Thursday, January 29, 2009

It Knocks On and On

The Monkey Cage pointed me to this great paper by Nathan Nunn and Leonard Wantchekon (who for my money is probably one of the most important political scientists in the world). Nunn and Wantchekon show how the effects of having family members extracted for the slave trade lingers on in people today in the form of lower trust in neighbours, family, and local government. This is a compelling and important argument. From the abstract: 

We investigate the historical origins of mistrust within Africa. Combining contemporary household survey data with historic data on slave shipments by ethnic group, we show that individuals whose ancestors were heavily threatened by the slave trade today exhibit less trust in neighbors, family co-ethnics, and their local government. We confirm that the relationship is causal by instrumenting the historic intensity of the slave trade by the historic distance from the coast of the respondent’s ancestors, controlling for the respondent’s current distance from the coast. We undertake a number of falsification exercises, all of which suggest that the necessary exclusion restrictions are likely satisfied. We then show that much of the relationship between the slave trade and an individual’s level of trust today cannot be explained by the slave trade’s effect on factors external to the individual, such as domestic institutions or the legal environment. Instead, the evidence shows that a significant portion of the effects of the slave trade work through vertically transmitted factors that are internal to the individual, such as cultural norms of behavior, beliefs and values.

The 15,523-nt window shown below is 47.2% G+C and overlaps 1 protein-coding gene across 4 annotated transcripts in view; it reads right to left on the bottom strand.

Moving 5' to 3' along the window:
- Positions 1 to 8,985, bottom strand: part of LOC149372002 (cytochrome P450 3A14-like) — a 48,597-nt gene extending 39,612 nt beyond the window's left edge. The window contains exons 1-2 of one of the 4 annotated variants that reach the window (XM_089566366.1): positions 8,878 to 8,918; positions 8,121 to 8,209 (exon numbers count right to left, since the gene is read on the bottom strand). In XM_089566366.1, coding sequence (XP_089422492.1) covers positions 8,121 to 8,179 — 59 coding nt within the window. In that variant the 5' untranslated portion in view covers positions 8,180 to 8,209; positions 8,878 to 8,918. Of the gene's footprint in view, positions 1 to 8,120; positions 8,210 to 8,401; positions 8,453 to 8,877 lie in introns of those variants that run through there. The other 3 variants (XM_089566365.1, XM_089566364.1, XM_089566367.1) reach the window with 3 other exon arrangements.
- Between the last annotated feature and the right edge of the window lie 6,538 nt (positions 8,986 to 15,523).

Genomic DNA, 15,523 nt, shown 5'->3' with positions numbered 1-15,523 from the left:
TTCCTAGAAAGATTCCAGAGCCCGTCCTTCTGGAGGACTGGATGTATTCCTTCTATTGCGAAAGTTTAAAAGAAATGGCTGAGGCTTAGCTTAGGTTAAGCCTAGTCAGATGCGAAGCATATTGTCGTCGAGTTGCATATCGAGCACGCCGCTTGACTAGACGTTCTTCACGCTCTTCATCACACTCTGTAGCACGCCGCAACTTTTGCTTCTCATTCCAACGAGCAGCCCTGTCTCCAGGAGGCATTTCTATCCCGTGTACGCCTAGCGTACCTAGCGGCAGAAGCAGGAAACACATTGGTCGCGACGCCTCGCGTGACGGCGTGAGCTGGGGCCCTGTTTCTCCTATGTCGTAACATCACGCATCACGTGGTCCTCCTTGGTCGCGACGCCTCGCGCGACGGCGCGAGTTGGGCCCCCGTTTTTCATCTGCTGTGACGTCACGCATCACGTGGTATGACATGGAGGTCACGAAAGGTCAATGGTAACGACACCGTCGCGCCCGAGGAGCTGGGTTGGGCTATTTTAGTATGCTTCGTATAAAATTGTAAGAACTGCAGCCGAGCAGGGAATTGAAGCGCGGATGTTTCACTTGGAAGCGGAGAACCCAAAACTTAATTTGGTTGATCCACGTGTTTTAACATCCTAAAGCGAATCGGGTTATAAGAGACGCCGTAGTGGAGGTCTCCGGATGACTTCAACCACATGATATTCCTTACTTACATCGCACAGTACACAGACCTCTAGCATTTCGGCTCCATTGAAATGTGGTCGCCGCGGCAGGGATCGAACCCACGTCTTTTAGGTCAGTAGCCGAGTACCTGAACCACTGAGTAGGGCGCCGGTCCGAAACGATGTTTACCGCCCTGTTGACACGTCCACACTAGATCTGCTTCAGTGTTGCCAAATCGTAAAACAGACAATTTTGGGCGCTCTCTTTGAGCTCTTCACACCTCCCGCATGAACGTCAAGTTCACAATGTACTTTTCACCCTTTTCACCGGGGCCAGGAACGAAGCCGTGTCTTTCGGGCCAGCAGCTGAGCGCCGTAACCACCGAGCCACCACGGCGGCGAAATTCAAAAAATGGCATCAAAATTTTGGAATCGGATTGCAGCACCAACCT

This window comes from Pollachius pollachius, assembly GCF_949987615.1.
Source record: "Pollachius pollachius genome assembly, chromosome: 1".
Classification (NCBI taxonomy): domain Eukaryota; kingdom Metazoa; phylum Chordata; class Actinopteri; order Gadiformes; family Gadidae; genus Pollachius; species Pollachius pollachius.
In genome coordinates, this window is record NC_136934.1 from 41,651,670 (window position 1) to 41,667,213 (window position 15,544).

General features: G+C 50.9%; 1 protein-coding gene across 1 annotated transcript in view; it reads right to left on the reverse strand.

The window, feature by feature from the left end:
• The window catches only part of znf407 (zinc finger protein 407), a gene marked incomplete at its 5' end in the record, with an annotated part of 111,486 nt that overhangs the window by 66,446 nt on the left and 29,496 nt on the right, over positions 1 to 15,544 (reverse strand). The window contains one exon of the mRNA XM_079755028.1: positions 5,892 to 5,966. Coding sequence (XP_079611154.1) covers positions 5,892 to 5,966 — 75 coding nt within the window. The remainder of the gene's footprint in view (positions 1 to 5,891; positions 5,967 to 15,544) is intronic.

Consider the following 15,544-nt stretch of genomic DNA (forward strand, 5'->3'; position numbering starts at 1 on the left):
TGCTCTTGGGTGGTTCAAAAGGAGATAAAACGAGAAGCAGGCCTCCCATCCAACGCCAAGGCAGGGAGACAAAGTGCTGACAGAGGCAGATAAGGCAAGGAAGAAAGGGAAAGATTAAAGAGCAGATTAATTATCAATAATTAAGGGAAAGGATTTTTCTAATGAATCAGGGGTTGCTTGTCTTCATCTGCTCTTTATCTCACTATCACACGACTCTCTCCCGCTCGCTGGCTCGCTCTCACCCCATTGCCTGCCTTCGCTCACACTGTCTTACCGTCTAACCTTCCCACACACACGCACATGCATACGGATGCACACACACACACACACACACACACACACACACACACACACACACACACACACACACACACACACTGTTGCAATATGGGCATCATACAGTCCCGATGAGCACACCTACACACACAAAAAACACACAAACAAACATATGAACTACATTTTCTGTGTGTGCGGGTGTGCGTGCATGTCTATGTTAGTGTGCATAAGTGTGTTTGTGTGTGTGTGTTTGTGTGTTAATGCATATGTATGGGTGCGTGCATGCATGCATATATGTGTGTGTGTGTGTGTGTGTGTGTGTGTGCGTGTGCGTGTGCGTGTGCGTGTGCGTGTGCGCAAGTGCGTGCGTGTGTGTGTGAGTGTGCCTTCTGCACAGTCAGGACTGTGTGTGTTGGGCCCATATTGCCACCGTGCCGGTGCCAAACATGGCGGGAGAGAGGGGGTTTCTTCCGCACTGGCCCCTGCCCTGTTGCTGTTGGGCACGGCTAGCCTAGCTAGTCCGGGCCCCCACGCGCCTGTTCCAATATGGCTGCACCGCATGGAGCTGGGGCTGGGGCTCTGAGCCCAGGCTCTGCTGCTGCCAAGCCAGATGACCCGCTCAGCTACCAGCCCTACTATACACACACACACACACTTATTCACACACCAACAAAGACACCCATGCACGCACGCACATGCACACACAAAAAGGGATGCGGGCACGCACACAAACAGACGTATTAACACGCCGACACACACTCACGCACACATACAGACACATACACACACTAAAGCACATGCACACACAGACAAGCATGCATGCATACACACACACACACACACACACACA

You can read the whole paper here. It's a great example of good political science: it is empirically rigorous, takes the question of causation seriously, incorporates elements of culture, and is morally engaged. 

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